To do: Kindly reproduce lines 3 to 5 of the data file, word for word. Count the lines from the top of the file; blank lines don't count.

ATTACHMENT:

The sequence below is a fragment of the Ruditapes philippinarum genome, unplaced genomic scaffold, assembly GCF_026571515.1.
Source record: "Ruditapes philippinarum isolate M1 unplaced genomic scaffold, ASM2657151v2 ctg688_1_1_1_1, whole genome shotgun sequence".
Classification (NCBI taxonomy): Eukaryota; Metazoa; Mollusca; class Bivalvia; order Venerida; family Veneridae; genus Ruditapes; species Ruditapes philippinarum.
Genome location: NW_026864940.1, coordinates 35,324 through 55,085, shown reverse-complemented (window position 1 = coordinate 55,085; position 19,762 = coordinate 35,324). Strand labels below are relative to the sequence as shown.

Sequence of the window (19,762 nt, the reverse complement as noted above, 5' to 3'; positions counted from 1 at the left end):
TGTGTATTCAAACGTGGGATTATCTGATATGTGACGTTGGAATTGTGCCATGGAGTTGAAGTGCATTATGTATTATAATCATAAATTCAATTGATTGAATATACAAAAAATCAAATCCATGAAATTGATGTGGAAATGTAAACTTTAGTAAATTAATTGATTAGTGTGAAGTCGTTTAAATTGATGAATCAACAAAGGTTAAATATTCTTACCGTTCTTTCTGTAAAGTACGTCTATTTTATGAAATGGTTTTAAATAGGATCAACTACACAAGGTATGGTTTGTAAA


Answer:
Classification (NCBI taxonomy): Eukaryota; Metazoa; Mollusca; class Bivalvia; order Venerida; family Veneridae; genus Ruditapes; species Ruditapes philippinarum.
Genome location: NW_026864940.1, coordinates 35,324 through 55,085, shown reverse-complemented (window position 1 = coordinate 55,085; position 19,762 = coordinate 35,324). Strand labels below are relative to the sequence as shown.

Sequence of the window (19,762 nt, the reverse complement as noted above, 5' to 3'; positions counted from 1 at the left end):